This tutorial is for Ubuntu 13.04.
It is probably the same for other versions of Ubuntu and (probably) most other Linux distributions, but no guarantee is made.
Detailed instructions for opening a command line / terminal can be found here.
When you work at the command line, from time to time, it may be necessary to edit files.
You can use an editor like
gedit (the GUI based editor that comes with Ubuntu), however, by default, it will not permit you to edit system configuration files (which are likely the files you are trying to edit if you happen to be at the command line).
Starting gedit with Administrator Privileges
Enter the following command to start
gedit with administrator privileges:
Note: when you type your password, nothing will happen on the screen. This is normal. As a security feature, Linux does not echo back any indication of the characters you are typing in.
You should only be prompted to enter a password if you have not used the
sudo command in the last 15 minutes or so.
You can also append the file you wish to open to the command. This will cause
gedit to automatically open the file. For example:
sudo gedit history.log
Note: this will only work if the file is in the current directory. However, if you are at the command line, then you probably have navigated to the directory in question.
Editing with nano
Sometimes, you cannot use
gedit because you have no graphical interface (GUI) – for example, you need to edit some x-server settings because you can’t get a graphical display, so you are exclusively at a command line.
vi or one of its clones (
vile to name some) tend to be the preferred text editor among Unix / Linux geeks – it is not the friendliest for casual (or one-off) users. The other major editor is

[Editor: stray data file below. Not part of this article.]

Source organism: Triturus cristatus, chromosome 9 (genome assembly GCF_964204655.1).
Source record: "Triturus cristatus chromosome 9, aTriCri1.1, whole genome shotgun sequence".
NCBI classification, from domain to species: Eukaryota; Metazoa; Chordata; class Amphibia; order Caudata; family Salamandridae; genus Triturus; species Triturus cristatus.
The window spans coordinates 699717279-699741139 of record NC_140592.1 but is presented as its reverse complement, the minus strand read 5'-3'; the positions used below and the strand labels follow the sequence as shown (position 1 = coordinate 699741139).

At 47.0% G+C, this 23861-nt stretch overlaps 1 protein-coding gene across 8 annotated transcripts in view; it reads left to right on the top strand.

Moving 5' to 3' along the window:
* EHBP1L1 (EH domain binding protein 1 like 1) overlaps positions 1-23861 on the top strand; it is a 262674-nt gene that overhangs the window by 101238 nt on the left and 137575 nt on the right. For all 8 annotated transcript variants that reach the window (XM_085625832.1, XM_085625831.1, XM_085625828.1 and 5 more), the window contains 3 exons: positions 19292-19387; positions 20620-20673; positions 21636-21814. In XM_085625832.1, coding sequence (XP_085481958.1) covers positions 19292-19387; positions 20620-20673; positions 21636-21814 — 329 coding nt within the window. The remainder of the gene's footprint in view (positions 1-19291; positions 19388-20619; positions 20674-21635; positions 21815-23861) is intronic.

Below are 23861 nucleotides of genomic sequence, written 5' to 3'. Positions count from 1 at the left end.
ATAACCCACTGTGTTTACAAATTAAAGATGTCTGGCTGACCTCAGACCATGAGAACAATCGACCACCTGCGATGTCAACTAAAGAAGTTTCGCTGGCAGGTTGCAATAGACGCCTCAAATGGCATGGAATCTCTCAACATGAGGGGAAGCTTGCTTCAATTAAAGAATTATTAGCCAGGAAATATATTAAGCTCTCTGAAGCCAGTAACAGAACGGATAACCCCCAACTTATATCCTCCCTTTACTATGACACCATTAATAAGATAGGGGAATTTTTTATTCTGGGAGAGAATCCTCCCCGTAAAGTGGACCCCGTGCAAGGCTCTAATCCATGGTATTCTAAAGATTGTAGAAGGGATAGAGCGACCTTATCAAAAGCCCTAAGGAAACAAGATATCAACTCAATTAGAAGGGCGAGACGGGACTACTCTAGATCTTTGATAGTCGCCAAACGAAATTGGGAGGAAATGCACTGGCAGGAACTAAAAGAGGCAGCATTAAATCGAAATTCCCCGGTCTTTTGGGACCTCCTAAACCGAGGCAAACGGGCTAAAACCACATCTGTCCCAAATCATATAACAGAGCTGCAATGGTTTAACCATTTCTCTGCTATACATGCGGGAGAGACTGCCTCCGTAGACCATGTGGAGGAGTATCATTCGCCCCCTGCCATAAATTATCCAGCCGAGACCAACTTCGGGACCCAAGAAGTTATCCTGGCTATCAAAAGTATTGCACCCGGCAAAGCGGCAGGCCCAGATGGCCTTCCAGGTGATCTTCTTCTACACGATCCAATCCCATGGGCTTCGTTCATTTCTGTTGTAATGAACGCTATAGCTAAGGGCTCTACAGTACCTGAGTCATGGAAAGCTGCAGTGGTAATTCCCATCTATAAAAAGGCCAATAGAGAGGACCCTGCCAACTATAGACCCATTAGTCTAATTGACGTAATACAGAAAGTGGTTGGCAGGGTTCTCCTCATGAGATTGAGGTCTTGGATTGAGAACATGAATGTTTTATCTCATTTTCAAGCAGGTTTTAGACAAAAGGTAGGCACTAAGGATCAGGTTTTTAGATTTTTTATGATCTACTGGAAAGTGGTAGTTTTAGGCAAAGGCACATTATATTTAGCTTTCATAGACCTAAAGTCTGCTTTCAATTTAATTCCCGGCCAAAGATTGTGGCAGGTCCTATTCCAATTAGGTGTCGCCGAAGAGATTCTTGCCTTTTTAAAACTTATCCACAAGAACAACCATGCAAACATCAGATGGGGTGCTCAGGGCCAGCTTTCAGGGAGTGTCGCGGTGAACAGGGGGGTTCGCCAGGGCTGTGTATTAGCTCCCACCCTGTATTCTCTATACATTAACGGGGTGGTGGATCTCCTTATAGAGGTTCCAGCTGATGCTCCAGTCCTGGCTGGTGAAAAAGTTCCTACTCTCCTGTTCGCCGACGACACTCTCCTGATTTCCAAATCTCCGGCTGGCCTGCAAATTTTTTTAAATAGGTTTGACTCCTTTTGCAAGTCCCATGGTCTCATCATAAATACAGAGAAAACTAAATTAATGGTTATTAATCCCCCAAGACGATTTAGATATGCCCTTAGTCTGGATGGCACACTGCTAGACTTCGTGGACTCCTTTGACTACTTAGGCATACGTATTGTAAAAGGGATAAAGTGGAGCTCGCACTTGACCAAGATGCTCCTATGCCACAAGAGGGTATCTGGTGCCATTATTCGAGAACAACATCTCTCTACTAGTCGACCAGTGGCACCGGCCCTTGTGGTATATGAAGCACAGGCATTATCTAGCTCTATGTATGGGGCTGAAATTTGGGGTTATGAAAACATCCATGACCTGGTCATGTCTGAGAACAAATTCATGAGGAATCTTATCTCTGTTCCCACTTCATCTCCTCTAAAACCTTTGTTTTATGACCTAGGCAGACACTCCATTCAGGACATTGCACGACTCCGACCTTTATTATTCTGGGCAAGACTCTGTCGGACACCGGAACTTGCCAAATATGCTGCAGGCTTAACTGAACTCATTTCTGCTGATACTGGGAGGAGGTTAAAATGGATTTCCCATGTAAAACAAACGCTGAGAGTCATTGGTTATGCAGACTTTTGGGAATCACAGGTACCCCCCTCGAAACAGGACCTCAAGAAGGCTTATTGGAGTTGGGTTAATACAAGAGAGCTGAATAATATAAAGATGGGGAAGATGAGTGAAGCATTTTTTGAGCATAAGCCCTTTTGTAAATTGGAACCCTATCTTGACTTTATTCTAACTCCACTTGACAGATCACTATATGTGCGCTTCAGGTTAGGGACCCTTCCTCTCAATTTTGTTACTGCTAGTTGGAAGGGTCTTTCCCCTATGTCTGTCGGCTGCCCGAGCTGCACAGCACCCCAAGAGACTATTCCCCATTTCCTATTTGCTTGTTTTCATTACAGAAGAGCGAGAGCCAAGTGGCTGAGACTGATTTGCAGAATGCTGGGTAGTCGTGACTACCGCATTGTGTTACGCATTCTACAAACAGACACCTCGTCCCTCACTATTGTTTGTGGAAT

emacs, but it is not installed by default in Ubuntu and it is not user friendly either.
nano is a clone of the
nano enter the command:
Note: It will also launch if you type in
gedit you can append the name of the file you want to edit to the command.
nano is a simple editor that allows you to navigate through the text using the arrow keys on your keyboard.
At the bottom of the screen, there are two lines (highlighted in blue) that display a number of common commands.
The caret (
^) symbol means
Ctrl, as in,
Ctrl + X. This means, “while holding down the
Ctrl key, you press the other key as though you intend to type it”.
DO NOT press the Shift key because
Ctrl + Shift + X is different from
Ctrl + X.
It does NOT matter if your Caps Lock is on or off.
The most common commands you are likely to use are:
Ctrl + X) exit the editor
Ctrl + O) save / write the contents of the editor
Ctrl + R) open / read another file
If you decide to browse through the help (
Ctrl + G), then be aware of the following:
Ctrl + ^not
Ctrl + Ctrl
Altkey is used the same way the
Ctrlkey is: it is held down while another key is typed. For example:
M-\means: while holding down the
Altkey, press the
\key as though you intend to type it.
- Some commands have parentheses around them, the parentheses are not to be typed. For example,
Alt + X– the parentheses have nothing to do with it and should be ignored.